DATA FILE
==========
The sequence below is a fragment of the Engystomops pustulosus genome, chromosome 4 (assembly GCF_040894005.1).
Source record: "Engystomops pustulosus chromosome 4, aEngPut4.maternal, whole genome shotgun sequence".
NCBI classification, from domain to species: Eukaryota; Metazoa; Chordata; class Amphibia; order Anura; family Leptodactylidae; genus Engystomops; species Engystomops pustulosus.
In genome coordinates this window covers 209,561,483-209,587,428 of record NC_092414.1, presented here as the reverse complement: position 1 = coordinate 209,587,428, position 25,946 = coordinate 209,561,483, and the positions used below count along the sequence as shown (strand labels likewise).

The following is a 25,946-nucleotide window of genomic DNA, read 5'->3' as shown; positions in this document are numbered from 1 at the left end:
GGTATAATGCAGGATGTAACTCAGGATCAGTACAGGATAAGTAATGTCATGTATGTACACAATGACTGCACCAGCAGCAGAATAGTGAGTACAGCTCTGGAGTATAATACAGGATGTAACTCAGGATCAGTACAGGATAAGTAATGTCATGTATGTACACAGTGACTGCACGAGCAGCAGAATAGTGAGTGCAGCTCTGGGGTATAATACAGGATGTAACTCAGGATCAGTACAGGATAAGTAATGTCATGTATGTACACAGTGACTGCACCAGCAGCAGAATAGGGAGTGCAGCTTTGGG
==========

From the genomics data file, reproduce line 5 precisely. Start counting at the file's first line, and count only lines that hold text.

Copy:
The following is a 25,946-nucleotide window of genomic DNA, read 5'->3' as shown; positions in this document are numbered from 1 at the left end: